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This week, US President Donald Trump and former vice president Joe Biden faced off in the first of three presidential debates ahead of the vote on November 3. This initial clash was chaotic, full of insults and – for many people – anything but presidential. FRANCE 24's Cole Stangler gives us his take.

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The issue of Trump's taxes also came up in that first presidential debate. Trump has always broken with longstanding tradition, refusing to publish his tax returns. But last weekend, The New York Times said he used tax loopholes to pay just $750 in federal tax during the first year of his presidency – and no taxes for several years before that. We examine whether or not Read More – Source

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Trump says he condemns all white supremacists including ‘Proud Boys’

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President Donald Trump said on Thursday he condemned all white supremacists including the "Proud Boys," an organisation identified as a hate group, following comments he made in the first presidential debate earlier this week that were viewed as emboldening the group.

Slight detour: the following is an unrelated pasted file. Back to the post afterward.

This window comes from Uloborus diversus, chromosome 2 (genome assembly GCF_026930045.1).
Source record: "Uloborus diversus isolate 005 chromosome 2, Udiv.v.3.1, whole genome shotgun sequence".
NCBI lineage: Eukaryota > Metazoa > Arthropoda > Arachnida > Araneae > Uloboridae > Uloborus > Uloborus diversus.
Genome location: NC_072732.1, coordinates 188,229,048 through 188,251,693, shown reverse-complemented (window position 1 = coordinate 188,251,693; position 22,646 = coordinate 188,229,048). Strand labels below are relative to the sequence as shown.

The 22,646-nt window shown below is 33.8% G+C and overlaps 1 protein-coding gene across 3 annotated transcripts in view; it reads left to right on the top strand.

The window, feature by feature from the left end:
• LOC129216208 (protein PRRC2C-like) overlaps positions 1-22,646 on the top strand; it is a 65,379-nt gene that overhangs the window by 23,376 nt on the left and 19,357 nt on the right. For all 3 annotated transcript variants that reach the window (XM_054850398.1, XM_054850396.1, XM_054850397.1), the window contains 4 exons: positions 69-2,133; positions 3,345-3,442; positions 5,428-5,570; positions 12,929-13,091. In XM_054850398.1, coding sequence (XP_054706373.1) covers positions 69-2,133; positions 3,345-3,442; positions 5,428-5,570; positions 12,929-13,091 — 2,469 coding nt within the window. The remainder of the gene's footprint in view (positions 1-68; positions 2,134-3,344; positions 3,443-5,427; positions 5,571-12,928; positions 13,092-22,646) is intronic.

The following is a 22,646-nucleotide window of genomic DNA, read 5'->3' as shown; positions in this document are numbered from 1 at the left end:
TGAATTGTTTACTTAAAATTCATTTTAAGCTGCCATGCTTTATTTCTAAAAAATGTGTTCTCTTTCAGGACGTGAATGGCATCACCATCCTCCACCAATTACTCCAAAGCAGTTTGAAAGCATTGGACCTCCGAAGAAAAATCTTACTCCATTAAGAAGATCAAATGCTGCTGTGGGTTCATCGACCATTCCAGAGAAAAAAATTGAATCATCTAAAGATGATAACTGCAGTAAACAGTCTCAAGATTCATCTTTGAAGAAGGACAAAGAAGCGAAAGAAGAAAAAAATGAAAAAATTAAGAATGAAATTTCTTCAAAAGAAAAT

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"I condemn all white supremacists, I condemn the Proud Boys. I don't know much about the Proud Boys but I condemn that," Trump told Fox News in an interview.

During his debate with Democratic presidential nominee Joe Biden on Tuesday, Trump was asked if he was willing to denounce "white supremacists and militia groups" and tell them to stand down amid violence that has marred anti-racism protests in some U.S. cities.